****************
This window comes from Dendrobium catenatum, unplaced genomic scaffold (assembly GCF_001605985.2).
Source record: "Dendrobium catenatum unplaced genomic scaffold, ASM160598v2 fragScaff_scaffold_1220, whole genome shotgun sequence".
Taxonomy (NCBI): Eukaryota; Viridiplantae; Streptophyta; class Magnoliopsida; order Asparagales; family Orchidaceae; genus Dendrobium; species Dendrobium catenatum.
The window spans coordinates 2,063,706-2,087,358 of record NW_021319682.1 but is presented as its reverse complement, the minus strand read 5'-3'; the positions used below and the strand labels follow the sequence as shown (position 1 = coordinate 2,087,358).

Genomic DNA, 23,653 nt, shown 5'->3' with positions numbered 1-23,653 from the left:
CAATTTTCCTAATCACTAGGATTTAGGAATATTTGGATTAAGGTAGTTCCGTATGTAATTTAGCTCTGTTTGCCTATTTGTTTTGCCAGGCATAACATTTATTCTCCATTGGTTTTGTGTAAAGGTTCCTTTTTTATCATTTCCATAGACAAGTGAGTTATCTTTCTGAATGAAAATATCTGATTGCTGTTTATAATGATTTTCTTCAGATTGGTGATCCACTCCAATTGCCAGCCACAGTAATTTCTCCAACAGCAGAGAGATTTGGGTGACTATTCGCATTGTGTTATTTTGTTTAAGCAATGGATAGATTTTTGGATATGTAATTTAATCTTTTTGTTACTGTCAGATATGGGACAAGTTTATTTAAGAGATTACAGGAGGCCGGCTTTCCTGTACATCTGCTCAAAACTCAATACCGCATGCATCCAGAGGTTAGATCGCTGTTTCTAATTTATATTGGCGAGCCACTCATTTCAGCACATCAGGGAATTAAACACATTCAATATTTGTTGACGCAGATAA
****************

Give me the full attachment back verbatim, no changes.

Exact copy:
This window comes from Dendrobium catenatum, unplaced genomic scaffold (assembly GCF_001605985.2).
Source record: "Dendrobium catenatum unplaced genomic scaffold, ASM160598v2 fragScaff_scaffold_1220, whole genome shotgun sequence".
Taxonomy (NCBI): Eukaryota; Viridiplantae; Streptophyta; class Magnoliopsida; order Asparagales; family Orchidaceae; genus Dendrobium; species Dendrobium catenatum.
The window spans coordinates 2,063,706-2,087,358 of record NW_021319682.1 but is presented as its reverse complement, the minus strand read 5'-3'; the positions used below and the strand labels follow the sequence as shown (position 1 = coordinate 2,087,358).

Genomic DNA, 23,653 nt, shown 5'->3' with positions numbered 1-23,653 from the left:
CAATTTTCCTAATCACTAGGATTTAGGAATATTTGGATTAAGGTAGTTCCGTATGTAATTTAGCTCTGTTTGCCTATTTGTTTTGCCAGGCATAACATTTATTCTCCATTGGTTTTGTGTAAAGGTTCCTTTTTTATCATTTCCATAGACAAGTGAGTTATCTTTCTGAATGAAAATATCTGATTGCTGTTTATAATGATTTTCTTCAGATTGGTGATCCACTCCAATTGCCAGCCACAGTAATTTCTCCAACAGCAGAGAGATTTGGGTGACTATTCGCATTGTGTTATTTTGTTTAAGCAATGGATAGATTTTTGGATATGTAATTTAATCTTTTTGTTACTGTCAGATATGGGACAAGTTTATTTAAGAGATTACAGGAGGCCGGCTTTCCTGTACATCTGCTCAAAACTCAATACCGCATGCATCCAGAGGTTAGATCGCTGTTTCTAATTTATATTGGCGAGCCACTCATTTCAGCACATCAGGGAATTAAACACATTCAATATTTGTTGACGCAGATAA